A Day Of Mourning

September 14, 2001
by James T. Hurd

The inclusion of the book of Job in holy Scripture reminds us clearly that the prosperous are not always blessed, that Satan does have leave from time to time to strike terror into the lives of the Lord's people, and that the Lord's servants do not have and do not have to have all the answers to the question, "Why?"

As Job struggles to find those answers, reasoning with himself, his friends, and with God himself, he mourns, and he records his reflection on his mourning:

Job 30:25-31 – Have I not wept for those in trouble? Has not my soul grieved for the poor? Yet when I hoped for good, evil came; when I looked for light, then came darkness. The churning inside me never stops; days of suffering confront me. I go about blackened, but not by the sun; I stand up in the assembly and cry for help. I have become a brother of jackals, a companion of owls. My skin grows black and peels; my body burns with fever. My harp is tuned to mourning, and my flute to the sound of wailing. (NIV)

The Prime Minister of Canada has summoned the nation to a Day of Mourning. The President of the United States has appointed a national Day of Prayer and Remembrance.

Let us mourn. Let us mourn the loss of yet-uncounted lives created in the image of God. Let us mourn the tearing of families. Let us mourn the maiming of the survivors. Let us mourn the hatred and misguided zeal that inspire terrorist acts. Let us mourn the regrettably required redirection of national and international resources of time, talent, and treasury into searching, clearing, investigating, rebuilding. Let us mourn the fear that grips and binds. Yes, let us mourn.

Let us also pray. Let us pray for the authorities, seeking to find the lost, to aid the injured, and to apprehend the perpetrators. Let us pray, seeking comfort for the grieving. Let us pray for our enemies, whosoever they may be, that the Lord would melt hearts of stone. Let us pray for wisdom, courage, and humility to mark the words and ways of our leaders. Let us pray that the disciples of Jesus Christ may by word and deed be used of the Holy Spirit to point to Him in whom are found justice and mercy, help and hope, forgiveness and freedom.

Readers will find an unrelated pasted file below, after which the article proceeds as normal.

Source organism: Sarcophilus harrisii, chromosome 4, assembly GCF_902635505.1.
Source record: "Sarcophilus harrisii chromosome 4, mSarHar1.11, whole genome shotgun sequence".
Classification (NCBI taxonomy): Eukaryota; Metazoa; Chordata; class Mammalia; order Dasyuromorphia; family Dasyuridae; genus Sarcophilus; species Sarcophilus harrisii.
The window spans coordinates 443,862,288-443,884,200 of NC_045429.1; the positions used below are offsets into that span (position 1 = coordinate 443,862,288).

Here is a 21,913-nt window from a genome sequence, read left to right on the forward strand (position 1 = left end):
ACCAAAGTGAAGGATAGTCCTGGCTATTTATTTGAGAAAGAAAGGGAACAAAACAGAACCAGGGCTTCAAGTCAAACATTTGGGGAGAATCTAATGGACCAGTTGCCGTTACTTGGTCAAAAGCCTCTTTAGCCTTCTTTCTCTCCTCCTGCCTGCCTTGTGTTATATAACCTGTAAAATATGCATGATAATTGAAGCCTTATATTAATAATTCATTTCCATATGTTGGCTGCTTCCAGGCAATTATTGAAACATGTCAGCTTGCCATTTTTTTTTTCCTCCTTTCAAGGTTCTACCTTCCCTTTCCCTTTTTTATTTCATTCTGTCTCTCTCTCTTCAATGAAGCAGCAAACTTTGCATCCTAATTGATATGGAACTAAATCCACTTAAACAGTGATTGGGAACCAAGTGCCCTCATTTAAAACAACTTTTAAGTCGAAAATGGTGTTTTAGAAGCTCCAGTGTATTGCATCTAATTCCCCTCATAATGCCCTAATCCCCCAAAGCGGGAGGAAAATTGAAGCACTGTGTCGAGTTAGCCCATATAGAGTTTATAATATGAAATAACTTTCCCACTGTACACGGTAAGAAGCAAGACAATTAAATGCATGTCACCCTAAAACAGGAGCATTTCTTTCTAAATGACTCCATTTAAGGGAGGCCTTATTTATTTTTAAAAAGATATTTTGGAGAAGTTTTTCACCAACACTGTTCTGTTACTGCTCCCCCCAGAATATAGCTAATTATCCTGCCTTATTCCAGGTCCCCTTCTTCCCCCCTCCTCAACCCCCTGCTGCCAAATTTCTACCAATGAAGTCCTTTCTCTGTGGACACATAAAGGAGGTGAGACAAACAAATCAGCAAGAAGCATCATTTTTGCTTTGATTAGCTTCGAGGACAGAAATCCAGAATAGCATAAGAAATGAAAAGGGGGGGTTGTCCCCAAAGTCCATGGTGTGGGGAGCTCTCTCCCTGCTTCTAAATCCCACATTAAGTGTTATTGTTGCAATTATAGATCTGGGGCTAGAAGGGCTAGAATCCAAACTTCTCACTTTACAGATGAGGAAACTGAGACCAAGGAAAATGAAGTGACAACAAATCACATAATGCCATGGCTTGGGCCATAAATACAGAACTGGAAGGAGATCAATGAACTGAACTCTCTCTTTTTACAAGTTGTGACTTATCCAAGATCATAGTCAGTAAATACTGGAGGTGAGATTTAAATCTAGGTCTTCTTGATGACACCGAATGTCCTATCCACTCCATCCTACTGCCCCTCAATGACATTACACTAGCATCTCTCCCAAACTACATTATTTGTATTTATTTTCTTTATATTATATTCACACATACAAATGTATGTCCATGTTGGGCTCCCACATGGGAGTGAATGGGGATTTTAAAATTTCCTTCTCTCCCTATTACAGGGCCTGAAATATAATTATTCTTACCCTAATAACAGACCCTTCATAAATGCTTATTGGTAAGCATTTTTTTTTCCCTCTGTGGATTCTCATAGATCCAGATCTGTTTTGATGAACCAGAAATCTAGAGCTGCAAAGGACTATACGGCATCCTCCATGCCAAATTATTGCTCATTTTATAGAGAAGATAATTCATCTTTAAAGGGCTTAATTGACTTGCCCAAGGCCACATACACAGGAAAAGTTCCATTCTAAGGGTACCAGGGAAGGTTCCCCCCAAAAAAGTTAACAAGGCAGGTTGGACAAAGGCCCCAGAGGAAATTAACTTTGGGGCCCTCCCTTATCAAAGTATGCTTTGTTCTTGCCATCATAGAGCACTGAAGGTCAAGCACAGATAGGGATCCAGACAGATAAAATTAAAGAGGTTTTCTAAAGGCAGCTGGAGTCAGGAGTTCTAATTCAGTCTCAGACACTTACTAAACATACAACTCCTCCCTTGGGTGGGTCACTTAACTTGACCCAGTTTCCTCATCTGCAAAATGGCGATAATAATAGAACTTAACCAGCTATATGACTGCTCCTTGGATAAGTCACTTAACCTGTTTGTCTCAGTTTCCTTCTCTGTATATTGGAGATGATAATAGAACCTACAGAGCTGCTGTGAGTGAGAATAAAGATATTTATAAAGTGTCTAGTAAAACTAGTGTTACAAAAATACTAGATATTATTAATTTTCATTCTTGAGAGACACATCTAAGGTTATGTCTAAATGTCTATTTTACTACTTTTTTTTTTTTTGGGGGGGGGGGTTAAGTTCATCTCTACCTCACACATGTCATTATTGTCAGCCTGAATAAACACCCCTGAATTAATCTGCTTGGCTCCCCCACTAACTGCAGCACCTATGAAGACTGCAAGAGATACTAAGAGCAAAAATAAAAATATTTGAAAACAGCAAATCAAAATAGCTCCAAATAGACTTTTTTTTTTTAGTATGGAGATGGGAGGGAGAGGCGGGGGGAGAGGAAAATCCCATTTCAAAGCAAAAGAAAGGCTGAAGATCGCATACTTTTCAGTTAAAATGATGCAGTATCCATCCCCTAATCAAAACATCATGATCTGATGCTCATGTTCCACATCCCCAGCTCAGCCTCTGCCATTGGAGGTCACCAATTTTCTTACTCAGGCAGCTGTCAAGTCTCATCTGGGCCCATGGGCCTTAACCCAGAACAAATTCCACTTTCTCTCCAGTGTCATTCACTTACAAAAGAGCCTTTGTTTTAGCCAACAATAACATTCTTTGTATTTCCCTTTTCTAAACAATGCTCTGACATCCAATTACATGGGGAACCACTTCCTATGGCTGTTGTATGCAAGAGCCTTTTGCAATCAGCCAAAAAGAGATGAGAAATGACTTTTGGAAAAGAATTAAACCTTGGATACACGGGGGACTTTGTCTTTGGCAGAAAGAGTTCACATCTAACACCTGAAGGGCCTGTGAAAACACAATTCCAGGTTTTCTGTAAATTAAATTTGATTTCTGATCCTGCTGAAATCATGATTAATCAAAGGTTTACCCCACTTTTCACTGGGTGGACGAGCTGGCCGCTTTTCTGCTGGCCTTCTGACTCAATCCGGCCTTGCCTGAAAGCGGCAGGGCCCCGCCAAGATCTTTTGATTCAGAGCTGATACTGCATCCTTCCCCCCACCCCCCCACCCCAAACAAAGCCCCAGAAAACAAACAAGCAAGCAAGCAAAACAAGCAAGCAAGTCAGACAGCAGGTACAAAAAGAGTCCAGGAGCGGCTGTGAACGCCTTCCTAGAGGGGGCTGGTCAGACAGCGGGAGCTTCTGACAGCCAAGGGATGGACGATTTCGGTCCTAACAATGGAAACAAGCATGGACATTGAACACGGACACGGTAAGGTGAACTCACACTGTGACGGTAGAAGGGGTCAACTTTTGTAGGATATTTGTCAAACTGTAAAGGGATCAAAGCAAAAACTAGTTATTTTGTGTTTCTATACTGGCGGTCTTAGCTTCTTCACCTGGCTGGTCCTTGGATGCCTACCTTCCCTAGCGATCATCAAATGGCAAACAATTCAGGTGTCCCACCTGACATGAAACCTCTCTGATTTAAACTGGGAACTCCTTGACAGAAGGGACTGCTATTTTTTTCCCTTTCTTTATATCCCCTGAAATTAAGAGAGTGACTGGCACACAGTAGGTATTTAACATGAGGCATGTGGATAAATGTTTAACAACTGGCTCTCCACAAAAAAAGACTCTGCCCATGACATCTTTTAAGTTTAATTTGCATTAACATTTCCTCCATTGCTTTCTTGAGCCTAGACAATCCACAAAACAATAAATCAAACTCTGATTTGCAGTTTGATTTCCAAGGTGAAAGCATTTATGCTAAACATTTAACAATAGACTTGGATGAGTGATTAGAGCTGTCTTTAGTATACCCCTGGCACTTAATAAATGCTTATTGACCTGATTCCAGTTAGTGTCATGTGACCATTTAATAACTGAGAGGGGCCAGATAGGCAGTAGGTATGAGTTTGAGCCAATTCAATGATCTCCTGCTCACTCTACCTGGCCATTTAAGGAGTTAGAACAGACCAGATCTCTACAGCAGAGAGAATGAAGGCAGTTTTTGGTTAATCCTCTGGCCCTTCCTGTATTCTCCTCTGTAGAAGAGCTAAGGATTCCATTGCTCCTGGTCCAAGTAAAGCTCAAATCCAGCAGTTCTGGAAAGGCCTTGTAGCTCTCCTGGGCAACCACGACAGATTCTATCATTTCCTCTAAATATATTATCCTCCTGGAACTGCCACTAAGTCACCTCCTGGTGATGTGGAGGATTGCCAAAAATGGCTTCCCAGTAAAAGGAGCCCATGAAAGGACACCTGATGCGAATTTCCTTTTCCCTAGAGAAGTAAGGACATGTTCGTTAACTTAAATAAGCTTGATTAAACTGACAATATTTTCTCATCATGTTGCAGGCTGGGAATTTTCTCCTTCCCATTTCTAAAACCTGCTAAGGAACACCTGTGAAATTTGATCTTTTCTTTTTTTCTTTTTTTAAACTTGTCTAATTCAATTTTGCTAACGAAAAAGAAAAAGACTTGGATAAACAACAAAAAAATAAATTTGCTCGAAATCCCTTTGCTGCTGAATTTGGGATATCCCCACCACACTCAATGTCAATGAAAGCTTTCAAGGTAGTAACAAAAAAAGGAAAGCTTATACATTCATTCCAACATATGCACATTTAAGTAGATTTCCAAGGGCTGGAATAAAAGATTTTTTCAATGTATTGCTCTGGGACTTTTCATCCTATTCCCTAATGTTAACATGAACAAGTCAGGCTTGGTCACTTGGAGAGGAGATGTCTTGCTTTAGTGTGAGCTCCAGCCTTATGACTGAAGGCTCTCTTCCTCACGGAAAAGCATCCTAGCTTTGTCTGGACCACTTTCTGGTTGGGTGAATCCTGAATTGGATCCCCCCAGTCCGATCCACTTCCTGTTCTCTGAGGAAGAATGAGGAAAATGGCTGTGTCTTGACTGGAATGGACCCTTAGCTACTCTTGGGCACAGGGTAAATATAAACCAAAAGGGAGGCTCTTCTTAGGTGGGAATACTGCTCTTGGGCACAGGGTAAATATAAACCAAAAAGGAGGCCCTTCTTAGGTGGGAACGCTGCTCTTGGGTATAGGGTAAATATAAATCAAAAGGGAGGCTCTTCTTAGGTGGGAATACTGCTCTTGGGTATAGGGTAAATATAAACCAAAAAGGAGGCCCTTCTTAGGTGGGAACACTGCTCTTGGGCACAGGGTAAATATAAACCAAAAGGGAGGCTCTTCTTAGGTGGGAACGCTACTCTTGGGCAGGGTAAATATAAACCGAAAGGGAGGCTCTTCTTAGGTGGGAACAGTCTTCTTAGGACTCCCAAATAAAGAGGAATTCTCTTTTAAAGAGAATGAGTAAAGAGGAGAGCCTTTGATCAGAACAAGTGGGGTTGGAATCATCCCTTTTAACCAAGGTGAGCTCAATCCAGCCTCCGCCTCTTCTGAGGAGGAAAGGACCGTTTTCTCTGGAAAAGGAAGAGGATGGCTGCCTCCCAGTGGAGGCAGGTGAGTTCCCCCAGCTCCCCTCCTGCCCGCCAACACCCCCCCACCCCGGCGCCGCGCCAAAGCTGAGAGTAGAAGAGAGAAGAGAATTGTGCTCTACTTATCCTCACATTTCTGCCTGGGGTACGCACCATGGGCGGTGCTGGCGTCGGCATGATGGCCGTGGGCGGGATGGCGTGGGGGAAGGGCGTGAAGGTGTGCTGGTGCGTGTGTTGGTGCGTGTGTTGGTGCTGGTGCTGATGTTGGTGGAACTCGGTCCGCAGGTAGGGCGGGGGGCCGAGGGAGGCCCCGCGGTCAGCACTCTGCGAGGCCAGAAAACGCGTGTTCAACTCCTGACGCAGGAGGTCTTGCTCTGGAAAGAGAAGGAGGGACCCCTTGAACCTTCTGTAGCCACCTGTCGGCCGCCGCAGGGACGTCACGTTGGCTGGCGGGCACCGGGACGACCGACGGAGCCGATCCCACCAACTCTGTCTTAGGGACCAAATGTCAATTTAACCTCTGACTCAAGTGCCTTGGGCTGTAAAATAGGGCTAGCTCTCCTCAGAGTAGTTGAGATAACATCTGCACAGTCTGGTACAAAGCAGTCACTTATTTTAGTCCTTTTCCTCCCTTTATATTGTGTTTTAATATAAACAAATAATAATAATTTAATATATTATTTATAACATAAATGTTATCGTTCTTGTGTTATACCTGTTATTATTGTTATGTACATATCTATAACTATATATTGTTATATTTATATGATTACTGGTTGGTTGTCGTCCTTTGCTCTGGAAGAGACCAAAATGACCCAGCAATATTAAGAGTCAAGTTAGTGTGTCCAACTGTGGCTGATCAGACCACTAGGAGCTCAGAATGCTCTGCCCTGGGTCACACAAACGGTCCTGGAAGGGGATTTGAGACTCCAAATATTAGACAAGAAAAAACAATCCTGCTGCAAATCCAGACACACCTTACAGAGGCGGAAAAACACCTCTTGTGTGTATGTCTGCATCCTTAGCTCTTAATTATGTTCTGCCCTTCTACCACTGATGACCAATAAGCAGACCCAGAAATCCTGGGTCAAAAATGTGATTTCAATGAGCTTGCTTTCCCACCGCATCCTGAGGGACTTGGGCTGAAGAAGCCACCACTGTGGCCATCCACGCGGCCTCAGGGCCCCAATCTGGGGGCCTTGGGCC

Let us remember that after praying and mourning awhile, Job was comforted. God answered Job out of the whirlwind, offering counsel and redirecting his gaze from himself and his problems and the death and destruction which wreaked havoc upon his life and family and livelihood to God, the sovereign and sufficient and merciful and loving Creator and Redeemer. Even though all the answers to Job's questions about suffering are still not given, Job is humbled and comforted in the renewal of his faith and confession that God is God, and is then directed and enabled to pray for his friends — whose counsel was not always constructive and whose comfort was not always cleansing — and, then, finally, comes to enjoy more of the Lord's blessing than he had known before his troubles began.

Let us mourn and pray, and by example point the way for others to draw near to the God who is eager to bless His people with peace.

Prayer:

    Out of our bondage, sorrow, and night,
    Jesus, I come, Jesus, I come;
    Into Thy freedom, gladness and light,
    Jesus, I come to Thee;

    Out of the depths of ruin untold,
    Into the peace of Thy sheltering fold,
    Ever Thy glorious face to behold,
    Jesus I come to Thee.

      William T. Sleeper

About the author:

James T. Hurd <jthurd@sympatico.ca>
Ottawa, Ontario, Canada

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